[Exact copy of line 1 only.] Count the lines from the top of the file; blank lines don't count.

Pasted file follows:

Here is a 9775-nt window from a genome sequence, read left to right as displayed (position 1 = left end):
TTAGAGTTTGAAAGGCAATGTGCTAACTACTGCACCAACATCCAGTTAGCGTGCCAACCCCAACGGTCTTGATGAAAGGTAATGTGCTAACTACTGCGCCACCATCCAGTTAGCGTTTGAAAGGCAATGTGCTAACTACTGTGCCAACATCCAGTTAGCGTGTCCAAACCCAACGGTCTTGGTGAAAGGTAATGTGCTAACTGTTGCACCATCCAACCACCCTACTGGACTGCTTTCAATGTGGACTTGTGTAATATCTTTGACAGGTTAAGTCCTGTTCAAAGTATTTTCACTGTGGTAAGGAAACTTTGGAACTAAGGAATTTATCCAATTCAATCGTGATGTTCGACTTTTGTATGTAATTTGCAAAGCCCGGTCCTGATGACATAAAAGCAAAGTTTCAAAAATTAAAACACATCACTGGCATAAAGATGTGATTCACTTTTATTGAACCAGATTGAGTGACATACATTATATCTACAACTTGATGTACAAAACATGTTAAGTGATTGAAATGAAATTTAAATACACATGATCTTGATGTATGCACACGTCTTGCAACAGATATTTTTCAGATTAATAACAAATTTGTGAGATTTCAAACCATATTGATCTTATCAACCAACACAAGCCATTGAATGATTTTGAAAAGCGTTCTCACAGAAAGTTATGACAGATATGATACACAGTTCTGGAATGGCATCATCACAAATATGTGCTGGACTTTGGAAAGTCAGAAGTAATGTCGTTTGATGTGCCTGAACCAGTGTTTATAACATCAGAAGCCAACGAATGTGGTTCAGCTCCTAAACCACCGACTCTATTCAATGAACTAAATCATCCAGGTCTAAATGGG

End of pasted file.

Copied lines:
Here is a 9775-nt window from a genome sequence, read left to right as displayed (position 1 = left end):